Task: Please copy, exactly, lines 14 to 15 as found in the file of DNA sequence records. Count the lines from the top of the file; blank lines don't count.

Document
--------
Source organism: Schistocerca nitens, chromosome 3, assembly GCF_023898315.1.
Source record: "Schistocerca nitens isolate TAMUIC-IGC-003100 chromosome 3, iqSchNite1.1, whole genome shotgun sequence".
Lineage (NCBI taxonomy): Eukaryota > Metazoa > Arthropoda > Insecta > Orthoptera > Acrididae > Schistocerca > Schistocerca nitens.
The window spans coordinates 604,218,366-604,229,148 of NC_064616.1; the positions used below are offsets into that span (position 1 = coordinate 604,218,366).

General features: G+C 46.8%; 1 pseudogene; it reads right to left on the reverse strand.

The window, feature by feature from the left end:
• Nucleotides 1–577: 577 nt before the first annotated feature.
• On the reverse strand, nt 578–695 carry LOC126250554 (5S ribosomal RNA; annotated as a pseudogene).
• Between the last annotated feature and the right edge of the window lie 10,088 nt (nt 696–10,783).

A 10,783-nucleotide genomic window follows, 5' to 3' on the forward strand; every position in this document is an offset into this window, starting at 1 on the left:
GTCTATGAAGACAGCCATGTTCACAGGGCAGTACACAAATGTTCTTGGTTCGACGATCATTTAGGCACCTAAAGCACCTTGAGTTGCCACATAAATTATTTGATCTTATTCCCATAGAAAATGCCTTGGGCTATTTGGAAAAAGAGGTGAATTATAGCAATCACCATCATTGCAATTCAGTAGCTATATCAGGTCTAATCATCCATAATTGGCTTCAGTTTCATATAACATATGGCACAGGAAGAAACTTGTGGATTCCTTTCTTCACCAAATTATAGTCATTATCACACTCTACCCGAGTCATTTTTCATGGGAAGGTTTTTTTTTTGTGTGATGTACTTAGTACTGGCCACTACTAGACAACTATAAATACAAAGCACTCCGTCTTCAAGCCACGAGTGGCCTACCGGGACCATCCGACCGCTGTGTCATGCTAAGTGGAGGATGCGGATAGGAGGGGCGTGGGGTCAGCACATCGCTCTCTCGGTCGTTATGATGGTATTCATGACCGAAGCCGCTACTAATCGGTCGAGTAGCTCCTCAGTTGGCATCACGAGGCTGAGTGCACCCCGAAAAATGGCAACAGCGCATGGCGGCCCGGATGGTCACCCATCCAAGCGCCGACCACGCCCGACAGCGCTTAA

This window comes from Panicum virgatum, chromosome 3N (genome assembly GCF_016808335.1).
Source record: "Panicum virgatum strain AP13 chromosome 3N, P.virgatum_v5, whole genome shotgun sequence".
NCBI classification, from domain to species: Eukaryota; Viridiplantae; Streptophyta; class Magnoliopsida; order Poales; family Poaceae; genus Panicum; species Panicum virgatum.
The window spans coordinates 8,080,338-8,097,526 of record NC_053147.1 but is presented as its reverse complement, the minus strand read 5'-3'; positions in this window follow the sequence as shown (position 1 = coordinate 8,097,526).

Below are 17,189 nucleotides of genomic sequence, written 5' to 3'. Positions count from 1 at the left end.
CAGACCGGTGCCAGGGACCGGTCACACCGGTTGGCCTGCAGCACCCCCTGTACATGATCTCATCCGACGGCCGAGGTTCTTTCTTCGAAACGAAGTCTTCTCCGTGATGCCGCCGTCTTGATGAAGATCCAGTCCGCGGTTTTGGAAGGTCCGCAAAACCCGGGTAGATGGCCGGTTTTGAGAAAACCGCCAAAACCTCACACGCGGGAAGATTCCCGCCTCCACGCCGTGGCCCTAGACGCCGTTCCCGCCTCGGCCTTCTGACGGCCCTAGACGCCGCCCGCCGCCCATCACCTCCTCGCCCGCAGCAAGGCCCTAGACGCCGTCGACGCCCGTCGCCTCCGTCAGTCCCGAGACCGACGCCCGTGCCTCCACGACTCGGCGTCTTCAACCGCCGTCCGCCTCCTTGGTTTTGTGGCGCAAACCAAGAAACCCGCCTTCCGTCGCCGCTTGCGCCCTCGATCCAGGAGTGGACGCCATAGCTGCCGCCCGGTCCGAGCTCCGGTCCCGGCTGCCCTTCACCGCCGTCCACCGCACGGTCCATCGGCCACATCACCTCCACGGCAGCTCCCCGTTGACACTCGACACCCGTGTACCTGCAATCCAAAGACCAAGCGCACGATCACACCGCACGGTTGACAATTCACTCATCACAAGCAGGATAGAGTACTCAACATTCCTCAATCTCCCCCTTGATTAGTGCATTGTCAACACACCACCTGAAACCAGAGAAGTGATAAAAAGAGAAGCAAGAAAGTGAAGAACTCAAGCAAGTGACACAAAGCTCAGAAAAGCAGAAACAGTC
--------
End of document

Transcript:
NCBI classification, from domain to species: Eukaryota; Viridiplantae; Streptophyta; class Magnoliopsida; order Poales; family Poaceae; genus Panicum; species Panicum virgatum.
The window spans coordinates 8,080,338-8,097,526 of record NC_053147.1 but is presented as its reverse complement, the minus strand read 5'-3'; positions in this window follow the sequence as shown (position 1 = coordinate 8,097,526).